Whereas Batman: Year One focuses mainly on an adult Bruce Wayne's transformation from amateur to experienced crime fighter, Daredevil: The Man Without Fear traces Matt Murdock from boyhood to his eventual rise as a costumed super hero. Murdock doesn't appear in costume until the final two pages of the graphic novel, which would lead one to suspect that Frank Miller has written a character based story rather one that relies heavily on two-fisted action and cliched dialogue. But then we've come to expect that from Frank Miller, right?
Miller's Matthew Murdock has two great drives in his character. One is to be the free spirited young troublemaker that steals a police officer's baton at the beginning of the story. The other is to be the serious, studious, play-by-the-rules young man that his father wants him to be. Raised in a single parent home in Hell's kitchen, it's not easy for Matt to fulfill his father's wishes, and he often finds himself at odds with his father. Matt's troublemaker characteristics are constantly in conflict with his serious side.
Matt's father, "Battling" Jack Murdock instills seriousness into his son because he doesn't want Matt to end up to be a has-been boxer like he has become; collecting moneys owed to the local crime boss, aka "The Fixer." Jack's relationship with the Fixer will lead to his eventual demise. This will be the second great defining point in Matt's life.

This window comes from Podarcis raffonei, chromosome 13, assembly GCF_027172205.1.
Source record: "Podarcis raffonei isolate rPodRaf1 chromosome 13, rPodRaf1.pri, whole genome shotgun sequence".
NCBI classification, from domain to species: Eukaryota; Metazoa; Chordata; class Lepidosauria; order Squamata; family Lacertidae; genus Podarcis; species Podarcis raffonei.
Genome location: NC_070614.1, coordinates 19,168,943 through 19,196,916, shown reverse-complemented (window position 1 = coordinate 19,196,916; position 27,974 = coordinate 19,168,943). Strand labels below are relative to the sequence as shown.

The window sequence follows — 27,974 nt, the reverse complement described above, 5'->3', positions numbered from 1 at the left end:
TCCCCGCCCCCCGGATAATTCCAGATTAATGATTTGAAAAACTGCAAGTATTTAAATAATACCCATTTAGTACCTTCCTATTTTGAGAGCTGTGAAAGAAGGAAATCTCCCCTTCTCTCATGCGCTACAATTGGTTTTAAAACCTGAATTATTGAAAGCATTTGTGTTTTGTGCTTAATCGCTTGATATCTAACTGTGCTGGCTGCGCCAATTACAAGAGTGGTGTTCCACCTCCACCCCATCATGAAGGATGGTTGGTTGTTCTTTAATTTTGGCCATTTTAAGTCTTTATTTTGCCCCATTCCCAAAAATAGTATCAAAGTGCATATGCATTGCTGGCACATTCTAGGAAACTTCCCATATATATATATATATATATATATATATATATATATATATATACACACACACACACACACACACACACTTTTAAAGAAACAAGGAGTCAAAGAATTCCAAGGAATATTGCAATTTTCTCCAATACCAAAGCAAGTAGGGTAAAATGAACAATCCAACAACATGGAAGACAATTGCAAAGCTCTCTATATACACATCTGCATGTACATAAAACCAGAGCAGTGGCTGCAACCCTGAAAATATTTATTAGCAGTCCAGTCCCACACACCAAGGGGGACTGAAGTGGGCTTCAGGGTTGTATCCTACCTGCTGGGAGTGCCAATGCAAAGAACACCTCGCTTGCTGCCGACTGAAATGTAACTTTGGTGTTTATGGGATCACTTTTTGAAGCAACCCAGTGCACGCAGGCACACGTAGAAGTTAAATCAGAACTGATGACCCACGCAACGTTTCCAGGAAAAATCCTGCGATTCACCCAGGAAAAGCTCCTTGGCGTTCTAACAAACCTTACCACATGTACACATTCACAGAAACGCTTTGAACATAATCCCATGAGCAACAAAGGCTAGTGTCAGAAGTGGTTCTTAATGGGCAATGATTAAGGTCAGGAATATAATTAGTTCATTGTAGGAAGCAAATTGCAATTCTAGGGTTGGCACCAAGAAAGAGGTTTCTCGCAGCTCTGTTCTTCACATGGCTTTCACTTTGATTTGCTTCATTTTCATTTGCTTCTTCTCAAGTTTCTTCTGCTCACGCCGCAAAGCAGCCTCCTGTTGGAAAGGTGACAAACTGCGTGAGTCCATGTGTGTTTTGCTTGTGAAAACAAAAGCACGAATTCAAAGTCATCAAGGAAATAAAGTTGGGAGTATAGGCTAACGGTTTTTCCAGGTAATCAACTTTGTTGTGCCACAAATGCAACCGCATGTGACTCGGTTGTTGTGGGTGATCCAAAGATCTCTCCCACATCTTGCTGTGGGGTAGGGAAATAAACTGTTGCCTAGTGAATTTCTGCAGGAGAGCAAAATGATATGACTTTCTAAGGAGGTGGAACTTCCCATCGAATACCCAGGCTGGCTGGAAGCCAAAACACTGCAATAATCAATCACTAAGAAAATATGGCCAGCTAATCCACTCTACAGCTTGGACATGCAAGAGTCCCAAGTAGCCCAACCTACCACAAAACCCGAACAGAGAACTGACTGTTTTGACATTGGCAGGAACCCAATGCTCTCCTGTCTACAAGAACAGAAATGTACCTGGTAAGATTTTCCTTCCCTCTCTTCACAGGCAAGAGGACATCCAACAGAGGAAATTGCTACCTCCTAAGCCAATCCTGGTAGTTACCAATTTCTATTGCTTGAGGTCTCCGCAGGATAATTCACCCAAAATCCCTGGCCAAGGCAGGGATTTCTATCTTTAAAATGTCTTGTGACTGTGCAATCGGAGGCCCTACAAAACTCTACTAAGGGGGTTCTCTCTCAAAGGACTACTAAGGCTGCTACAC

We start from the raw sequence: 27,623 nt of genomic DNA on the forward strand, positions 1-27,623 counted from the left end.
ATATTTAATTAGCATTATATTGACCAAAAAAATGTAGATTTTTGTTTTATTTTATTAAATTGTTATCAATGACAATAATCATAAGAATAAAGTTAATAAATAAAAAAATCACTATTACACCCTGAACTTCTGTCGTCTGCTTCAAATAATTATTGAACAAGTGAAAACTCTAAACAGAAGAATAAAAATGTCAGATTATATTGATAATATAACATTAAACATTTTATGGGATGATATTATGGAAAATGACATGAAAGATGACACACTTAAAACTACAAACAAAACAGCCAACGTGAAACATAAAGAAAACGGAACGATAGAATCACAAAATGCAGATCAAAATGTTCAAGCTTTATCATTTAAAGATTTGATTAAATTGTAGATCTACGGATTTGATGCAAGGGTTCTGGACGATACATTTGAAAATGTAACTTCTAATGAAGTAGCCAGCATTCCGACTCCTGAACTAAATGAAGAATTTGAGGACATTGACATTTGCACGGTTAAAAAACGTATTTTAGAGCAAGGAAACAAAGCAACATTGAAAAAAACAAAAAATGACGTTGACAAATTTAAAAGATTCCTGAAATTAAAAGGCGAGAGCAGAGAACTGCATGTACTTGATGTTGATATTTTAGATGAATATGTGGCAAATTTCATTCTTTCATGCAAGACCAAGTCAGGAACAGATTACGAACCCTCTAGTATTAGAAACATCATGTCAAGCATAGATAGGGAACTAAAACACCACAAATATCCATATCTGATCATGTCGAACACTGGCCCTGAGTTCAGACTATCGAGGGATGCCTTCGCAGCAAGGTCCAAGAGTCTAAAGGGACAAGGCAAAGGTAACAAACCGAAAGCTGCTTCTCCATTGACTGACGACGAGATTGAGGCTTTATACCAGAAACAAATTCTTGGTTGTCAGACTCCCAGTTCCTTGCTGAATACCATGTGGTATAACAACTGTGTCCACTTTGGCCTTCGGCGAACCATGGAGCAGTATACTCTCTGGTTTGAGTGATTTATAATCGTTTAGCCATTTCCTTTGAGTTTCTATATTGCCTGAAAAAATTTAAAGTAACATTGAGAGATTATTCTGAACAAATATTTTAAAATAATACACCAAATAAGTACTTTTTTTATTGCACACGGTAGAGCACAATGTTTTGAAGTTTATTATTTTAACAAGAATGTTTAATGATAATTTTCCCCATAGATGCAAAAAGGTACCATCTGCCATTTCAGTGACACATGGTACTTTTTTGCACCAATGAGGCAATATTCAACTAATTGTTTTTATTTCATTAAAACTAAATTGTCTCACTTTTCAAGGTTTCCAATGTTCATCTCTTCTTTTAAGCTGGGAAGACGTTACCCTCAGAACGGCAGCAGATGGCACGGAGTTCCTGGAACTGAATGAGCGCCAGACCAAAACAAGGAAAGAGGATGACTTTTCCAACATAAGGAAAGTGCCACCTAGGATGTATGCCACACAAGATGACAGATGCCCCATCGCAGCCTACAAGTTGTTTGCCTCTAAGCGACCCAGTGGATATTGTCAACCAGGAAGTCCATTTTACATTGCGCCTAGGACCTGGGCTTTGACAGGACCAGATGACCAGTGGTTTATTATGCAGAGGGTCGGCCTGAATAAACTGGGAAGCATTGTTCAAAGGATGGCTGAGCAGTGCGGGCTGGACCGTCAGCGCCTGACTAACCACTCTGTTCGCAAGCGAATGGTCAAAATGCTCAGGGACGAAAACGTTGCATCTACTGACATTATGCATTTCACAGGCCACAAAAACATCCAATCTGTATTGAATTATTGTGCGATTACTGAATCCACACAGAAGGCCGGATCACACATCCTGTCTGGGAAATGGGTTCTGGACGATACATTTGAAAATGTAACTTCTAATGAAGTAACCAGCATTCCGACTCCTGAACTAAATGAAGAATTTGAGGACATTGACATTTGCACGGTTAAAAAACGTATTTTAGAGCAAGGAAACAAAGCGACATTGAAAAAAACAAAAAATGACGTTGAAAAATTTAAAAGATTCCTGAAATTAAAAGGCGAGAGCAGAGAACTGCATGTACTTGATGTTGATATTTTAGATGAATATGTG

The first is when he saves a pedestrian from getting hit by a truck carrying potent chemical load. Matt loses his sight, but finds his other senses heightened. He soon comes under the tutelage of "Stick" who is himself blind, and Matt learns to make better use of his new abilities. After Jack Murdock's death at the hands of The Fixer and his goon's, Matt exacts revenge. In the course of his revenge, an innocent bystander is killed. Stick, disappointed by Matt's reckless need for revenge, abandons Murdock. Matt, grief-stricken by the death he's caused, vows never to let his reckless side out again.
All that changes, of course, when Matt meets Elecktra in college years later. Elektra is Matt's reckless side personified, and represents total uninhibited energy. The two become lovers, but upon the death of her father Elecktra leaves Matt. Heartbroken, Matt again curses himself for letting his "daredevil" out.
Events will eventually lead Matt to take on the Kingpin, or at least the kiddie pornography ring of his evil empire. Although not in costume, this represents the first true appearance of "Daredevil"; reckless passion combined with seriously doing something for the greater good. It is a melding of the two conflicting impulses that have tortured Matt for his entire life.
The only place where Miller errs is introducing certain aspects of Matt's life that have greater repercussions "later" in Matt's life. A good understanding of Frank Miller's previous Daredevil work helps fill in many of the gaps in the story (such as the significance of Stick and Elecktra). I wonder if those unfamiliar with the Daredevil mythology will be confused by certain parts of the story. Otherwise, Daredevil: The Man Without Fear is a great introduction to the world of Daredevil. John Romita Jr., who illustrated the regular Daredevil comic for many year, does an excellent job of visually telling Miller's story. One hopes the two may team together again.
Text (c) LCB 2000
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